EU talks: David Cameron seeking changes to in-work benefits 'brake'
David Cameron will suggest changes to a proposed "emergency brake" on in-work benefits for EU migrants when he meets the European Council president later.
EU officials have suggested Britain could use the brake for up to four years, but would have to prove public services were under excessive strain.
It could be imposed within three months of the UK applying, if EU states agree.
But Mr Cameron will tell Donald Tusk he wants the brake in force straight after the EU referendum, with no time limit.
The pair are meeting at Downing Street to finalise a package of measures to put to EU leaders ahead of a summit between 18 and 19 February.
Eurosceptic Tory MP Steve Baker, Chairman of Conservatives for Britain, said an emergency brake on welfare payments to EU migrants is "a red herring".
Speaking to Andrew Neil on the BBC's Sunday Politics, he said: "We think it's undeliverable... I think that they've ended up trying to manufacture the appearance of success out of very little."
Mr Baker said he expects between "50 and 70" Conservative MPs to campaign for a vote to leave the EU and that he's "prepared at this point to go into the campaign without any cabinet big beasts".
Some Leave campaigners are hoping big names such as Theresa May, Boris Johnson or Michael Gove will join their campaign when the date is announced.
Mr Cameron has said cabinet ministers will be free to campaign to leave the EU, but he is expected to ask them to back whatever he wins from re-negotiations.
Former defence secretary Liam Fox urged cabinet members considering joining the Leave campaign to ignore the "false concept of party loyalty".
He told BBC Radio 4's The World This Weekend MPs should "make the decision that is right for their country not what is right for them".
As part of his attempts to renegotiate the UK's membership of the EU, Mr Cameron had proposed denying in-work benefits to all EU migrants until they had been in the UK for four years.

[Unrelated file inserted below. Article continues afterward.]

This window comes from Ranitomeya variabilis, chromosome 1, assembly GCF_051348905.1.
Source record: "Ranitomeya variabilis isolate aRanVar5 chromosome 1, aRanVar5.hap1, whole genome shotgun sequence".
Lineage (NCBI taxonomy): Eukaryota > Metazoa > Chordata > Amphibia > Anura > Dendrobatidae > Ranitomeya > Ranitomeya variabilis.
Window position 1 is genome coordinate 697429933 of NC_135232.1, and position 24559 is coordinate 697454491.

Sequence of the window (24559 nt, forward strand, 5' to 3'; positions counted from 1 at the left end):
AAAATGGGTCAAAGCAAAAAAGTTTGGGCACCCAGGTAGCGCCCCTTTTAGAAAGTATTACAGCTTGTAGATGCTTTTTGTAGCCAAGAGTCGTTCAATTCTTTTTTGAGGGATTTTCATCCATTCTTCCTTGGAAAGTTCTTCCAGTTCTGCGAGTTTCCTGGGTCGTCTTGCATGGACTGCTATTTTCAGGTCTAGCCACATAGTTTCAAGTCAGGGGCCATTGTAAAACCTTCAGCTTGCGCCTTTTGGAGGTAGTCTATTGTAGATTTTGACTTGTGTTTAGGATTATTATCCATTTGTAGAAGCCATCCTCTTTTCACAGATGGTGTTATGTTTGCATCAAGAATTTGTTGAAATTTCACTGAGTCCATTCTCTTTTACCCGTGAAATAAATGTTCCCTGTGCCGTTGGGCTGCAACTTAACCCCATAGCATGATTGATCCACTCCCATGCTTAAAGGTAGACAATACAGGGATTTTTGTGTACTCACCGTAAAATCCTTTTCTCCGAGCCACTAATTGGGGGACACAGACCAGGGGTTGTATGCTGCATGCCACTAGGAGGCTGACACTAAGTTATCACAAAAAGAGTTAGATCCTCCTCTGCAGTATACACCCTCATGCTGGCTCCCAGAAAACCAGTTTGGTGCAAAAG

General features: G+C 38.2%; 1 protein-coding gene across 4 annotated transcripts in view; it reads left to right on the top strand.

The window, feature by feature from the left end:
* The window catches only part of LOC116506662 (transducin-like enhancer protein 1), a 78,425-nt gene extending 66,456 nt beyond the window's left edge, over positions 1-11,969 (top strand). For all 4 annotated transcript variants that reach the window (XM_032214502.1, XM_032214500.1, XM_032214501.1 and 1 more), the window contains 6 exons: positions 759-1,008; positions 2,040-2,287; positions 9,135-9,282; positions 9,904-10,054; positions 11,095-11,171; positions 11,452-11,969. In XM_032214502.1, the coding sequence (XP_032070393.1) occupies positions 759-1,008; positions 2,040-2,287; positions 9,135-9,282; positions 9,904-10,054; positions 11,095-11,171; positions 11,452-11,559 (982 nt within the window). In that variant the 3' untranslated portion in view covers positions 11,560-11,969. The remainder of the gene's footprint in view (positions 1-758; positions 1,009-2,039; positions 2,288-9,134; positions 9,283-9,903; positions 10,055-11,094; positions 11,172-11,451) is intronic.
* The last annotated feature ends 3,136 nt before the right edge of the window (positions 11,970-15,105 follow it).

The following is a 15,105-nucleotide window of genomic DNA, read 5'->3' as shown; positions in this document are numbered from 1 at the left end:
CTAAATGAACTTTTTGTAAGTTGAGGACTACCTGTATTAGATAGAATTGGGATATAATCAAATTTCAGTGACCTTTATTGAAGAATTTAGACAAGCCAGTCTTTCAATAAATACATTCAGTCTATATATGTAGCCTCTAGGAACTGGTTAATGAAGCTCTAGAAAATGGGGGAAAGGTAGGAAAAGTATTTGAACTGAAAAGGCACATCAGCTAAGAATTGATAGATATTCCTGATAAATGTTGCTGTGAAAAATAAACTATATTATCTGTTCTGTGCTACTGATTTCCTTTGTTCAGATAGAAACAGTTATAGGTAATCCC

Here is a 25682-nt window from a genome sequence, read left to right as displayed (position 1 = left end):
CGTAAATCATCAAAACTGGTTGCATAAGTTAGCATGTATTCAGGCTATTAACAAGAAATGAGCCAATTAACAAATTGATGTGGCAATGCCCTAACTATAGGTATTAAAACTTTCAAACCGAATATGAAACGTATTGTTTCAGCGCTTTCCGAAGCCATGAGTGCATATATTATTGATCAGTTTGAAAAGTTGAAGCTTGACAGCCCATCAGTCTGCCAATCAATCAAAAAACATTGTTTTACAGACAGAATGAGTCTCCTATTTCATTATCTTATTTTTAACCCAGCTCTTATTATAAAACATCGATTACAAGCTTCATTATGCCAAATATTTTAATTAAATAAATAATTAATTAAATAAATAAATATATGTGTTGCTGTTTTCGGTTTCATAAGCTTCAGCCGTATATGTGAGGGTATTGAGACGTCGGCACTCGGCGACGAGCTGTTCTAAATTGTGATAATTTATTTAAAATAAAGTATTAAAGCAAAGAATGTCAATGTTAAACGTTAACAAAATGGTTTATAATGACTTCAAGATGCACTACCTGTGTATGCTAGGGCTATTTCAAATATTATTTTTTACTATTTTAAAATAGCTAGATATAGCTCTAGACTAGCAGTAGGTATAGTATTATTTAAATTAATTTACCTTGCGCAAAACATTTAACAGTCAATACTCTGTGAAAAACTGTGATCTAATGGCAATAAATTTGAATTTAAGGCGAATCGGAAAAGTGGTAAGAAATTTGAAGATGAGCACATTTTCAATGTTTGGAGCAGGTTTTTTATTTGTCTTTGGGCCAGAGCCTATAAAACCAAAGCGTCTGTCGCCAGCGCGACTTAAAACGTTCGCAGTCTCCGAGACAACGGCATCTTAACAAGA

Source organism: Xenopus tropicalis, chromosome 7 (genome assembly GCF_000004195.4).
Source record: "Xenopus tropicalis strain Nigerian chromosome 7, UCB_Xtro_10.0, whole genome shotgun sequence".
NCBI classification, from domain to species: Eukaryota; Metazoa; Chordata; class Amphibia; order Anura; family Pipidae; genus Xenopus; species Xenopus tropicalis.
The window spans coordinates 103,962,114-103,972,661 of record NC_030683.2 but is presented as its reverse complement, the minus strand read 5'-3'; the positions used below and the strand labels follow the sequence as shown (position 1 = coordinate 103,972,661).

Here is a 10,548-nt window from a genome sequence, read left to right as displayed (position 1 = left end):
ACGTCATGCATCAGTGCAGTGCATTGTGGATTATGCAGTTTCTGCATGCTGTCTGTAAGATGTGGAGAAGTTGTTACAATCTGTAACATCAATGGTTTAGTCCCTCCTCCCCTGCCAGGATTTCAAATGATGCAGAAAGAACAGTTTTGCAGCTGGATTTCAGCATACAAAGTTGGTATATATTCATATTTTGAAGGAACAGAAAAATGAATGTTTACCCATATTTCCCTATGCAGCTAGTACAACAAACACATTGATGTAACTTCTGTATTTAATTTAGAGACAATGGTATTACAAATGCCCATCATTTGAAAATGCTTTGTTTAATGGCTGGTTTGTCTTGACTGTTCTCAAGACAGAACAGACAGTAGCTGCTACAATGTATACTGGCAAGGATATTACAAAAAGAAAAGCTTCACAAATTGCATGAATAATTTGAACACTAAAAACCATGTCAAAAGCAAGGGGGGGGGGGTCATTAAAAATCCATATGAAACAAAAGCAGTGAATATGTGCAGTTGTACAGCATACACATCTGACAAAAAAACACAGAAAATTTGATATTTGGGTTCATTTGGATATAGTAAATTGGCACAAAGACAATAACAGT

He said stopping those migrants from claiming tax credits - income supplements paid to those in low-paid work - would reduce high levels of immigration to the UK.
Some Central European nations are against the plan however, saying it is discriminatory towards their citizens.
EU leaders rejected Mr Cameron's plan and proposed the "emergency brake" as an alternative, to break the deadlock in the EU renegotiations.
The proposed brake, full details of which have not been confirmed, would allow any EU state to deny in-work benefits to new arrivals for up to four years - but only after proving services were under strain and securing the approval of a majority of other EU states.
Mr Cameron said the current proposal was "not good enough".
He is expected to tell Mr Tusk the brake must come into force immediately after the UK's referendum on EU membership, and must remain in place long enough to stem EU migration to the UK.
Mr Cameron will also say the brake should be seen only as a "stop gap" while a more permanent solution is found.
The PM will tell Mr Tusk he is prepared to delay the referendum, which has been promised by the end of 2017, until he is satisfied with the deal on offer.
David Cameron's four main aims for renegotiation
- Integration: Allowing Britain to opt out from the EU's founding ambition to forge an "ever closer union" so it will not be drawn into further political integration
- Benefits: Restricting access to in-work and out-of-work benefits to EU migrants. Specifically, ministers want to stop those coming to the UK from claiming certain benefits and housing until they have been resident for four years
- Sovereignty: Giving greater powers to national parliaments to block EU legislation. The UK supports a "red card" system allowing member states to scrap, as well as veto, unwanted directives
- Eurozone v the rest: Securing an explicit recognition that the euro is not the only currency of the European Union, to ensure countries outside the eurozone are not disadvantaged. The UK also wants safeguards that it will not have to contribute to eurozone bailouts
Referendum timeline: What will happen when?